• From what I understand Vietnam has an agreement now with the US to repatriate their citizens who have committed crimes in the US. But hopefully, this guy won’t ever be free again to hurt anyone else. 

  • Air drop them back to their homelands, parachute optional.

  • The course of action is clear, but I suspect we do not have anyone in our government with the courage or moral fortitude to take the stance. Take your criminal scum back or we cut off all legal immigration from your country as well as all cash aid!

    • IstvanIN

      We should do that anyway.

  •  We have an Air Force… Drop him out onto their territory anyway!

  • Xanthippe2

    “What happens when no country will take a foreign criminal?”  Well, if we didn’t take foreign criminals as
    immigrants and prevented illegal immigration this wouldn’t be a problem, would
    it?  As a minimum the US should not take ANY
    legal immigrants from countries who will not their immigrants who become criminals
    back again.  But even under the current
    situation, I doubt if the situation is as unalterable as the SF Comical presents
    it to be.

     

    Situation 1: US — We would like to deport Johnny Thug.

        Foreign Country —
    No, we don’t want him.

        US- Oh, OK.

     

    Situation 2: US – We would like to deport Johnny Thug.

        FC — No, we don’t
    want him.

       US – Well, there is
    that trade agreement, (or any number of other things which could be used to put
    pressure on the uncooperative country.)

  • Kurt Plummer

    Oh brother…

    >>
    Immigrant advocates said allowing the government to imprison people indefinitely after they’ve already paid for their offenses is wrong.
    >>

    Something most people don’t understand is that we live in the opposite of the world ‘as it was’, when whites fled the dictatorial largesse of most certainly _not benevolent_ despots in Europe who didn’t want to change a thing.  Because control meant free labor and taxes over a population they _despised_.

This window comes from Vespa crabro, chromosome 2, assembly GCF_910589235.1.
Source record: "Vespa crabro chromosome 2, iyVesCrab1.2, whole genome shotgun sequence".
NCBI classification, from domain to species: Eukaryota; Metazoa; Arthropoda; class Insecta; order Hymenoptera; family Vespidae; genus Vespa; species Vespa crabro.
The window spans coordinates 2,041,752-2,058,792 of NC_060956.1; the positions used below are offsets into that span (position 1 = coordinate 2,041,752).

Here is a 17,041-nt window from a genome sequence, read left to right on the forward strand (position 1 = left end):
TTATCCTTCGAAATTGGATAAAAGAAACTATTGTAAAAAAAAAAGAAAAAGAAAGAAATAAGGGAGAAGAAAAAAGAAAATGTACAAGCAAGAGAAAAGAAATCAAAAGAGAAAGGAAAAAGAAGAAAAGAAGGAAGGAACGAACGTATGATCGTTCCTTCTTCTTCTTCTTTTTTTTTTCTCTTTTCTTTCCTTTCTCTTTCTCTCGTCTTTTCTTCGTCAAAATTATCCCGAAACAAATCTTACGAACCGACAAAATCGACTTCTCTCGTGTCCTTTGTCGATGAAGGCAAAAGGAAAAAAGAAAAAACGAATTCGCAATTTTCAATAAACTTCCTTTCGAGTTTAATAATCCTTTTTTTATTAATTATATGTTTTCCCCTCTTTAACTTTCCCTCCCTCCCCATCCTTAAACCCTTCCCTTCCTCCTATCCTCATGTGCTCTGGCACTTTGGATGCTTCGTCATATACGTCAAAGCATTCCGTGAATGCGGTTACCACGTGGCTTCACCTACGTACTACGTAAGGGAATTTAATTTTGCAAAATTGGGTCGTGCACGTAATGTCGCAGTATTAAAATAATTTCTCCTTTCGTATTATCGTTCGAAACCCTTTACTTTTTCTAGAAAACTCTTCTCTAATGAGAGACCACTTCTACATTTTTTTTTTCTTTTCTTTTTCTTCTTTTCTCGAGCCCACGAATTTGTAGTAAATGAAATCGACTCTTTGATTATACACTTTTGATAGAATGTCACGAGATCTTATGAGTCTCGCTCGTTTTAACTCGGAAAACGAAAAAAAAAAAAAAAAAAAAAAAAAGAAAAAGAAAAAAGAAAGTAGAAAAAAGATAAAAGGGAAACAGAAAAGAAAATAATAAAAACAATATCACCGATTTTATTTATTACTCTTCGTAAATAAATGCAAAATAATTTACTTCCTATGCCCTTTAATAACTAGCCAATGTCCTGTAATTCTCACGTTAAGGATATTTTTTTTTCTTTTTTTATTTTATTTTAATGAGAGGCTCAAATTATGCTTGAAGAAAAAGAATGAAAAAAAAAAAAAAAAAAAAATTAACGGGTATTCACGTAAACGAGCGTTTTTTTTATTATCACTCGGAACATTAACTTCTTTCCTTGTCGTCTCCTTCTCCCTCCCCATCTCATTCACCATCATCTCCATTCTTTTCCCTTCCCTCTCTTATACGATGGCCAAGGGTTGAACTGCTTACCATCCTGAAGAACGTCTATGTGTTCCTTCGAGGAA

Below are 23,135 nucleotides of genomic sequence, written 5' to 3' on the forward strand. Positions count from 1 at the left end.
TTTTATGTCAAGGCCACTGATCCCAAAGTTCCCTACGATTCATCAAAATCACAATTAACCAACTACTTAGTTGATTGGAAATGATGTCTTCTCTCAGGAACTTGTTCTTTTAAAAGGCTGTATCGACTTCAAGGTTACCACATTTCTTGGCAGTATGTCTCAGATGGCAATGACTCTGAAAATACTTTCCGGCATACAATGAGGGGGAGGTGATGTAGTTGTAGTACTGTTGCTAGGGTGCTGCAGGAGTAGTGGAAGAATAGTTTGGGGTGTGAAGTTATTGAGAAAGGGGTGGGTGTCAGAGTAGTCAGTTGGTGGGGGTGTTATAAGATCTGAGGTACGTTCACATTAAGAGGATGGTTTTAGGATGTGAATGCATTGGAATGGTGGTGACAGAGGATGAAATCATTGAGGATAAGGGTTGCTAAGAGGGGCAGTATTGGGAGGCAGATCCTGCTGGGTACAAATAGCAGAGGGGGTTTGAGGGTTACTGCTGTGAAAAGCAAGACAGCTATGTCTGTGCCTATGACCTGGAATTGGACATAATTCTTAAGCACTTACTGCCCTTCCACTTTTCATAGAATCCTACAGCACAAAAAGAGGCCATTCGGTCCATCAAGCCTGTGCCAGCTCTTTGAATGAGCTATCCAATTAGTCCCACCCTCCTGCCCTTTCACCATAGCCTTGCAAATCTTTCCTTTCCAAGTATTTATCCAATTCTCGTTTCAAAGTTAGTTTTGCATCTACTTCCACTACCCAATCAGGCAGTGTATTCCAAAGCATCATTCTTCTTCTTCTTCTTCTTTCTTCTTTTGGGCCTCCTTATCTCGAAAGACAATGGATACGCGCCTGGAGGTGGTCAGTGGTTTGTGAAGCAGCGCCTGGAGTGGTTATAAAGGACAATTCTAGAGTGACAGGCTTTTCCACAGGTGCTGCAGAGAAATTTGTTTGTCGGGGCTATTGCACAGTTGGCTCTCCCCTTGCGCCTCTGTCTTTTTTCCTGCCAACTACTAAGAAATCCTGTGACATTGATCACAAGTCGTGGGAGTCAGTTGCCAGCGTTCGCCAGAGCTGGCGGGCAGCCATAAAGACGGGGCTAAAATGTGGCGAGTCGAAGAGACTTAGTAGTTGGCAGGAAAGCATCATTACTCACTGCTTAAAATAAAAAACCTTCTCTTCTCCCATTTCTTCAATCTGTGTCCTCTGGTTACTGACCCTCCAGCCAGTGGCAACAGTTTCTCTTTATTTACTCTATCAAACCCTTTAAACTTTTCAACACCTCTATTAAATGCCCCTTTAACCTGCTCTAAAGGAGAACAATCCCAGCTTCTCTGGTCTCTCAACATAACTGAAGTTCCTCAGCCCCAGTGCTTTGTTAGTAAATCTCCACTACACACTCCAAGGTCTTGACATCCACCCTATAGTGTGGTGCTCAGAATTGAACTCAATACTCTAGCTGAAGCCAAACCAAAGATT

Nowadays, the government may well continue to despise us but it is -because- we are stable and professional and restrained in our life styles.  Which means we manage debt rather than spending like freaks of nature.  Which enables a debt economy of constantly circulated currencies and junk consumerism.

    Unfortunately, they refuse to acknowledge that -other countries- still value people like us.  And so they -dump- their unwanted garbage on the U.S. without regret or intent to acknowledge the huge health and criminality and general lack of skills that these ‘poor masses, yearning to break free’ really represent.

    And then there’s the liberals:

    >>
    “The idea of trying to foresee who will commit crimes and lock them up before they commit them is unconstitutional,” said Julia Harumi Mass, staff attorney at the American Civil Liberties Union of Northern California.
    >>

    The Constitution does not and should not apply to foreign nationals, nor should there be any consideration of ‘If you were in their place’ because _we’re not_.  And we wouldn’t be accepted in Germany or the Dominican Republic or Lithuania if we -were-.

    Protect what you have and wish your posterity to have or truly become the enemy among you: impoverished, criminal, with zero prospects in a ruined society as gene-culture.

    >>
    “If a person can’t be removed from the United States but has served his or her criminal sentence, we should not create some kind of preventative detention program that tries to speculate about the risk this person may pose,” Mass said. “That’s just not the kind of country we want to live in.”
    >>

    Why not?  They are first generation immigrants who have proven their poisonous intent as coming from a differentiated culture where poverty and criminality are rampant and promptly proceeding to ‘make our home their own’ as a function of hurting us.

    Point Blank:  ‘speculation’ doesn’t have to exist if you close the borders, declare an incarceration state like one of the Dakotas or Nevada and let people’s _preceding actions_ be the means by which they are locked up.  Put another way: we don’t need socially if not intellectually retarded people from the likes of Vietnam.  And any country whom we do cream the top from should be willing to sign an ‘acceptance of repatriation in case of crime or personal wishes’ condition.  Or lose the right to be on the emmigration lottery list.

    Period.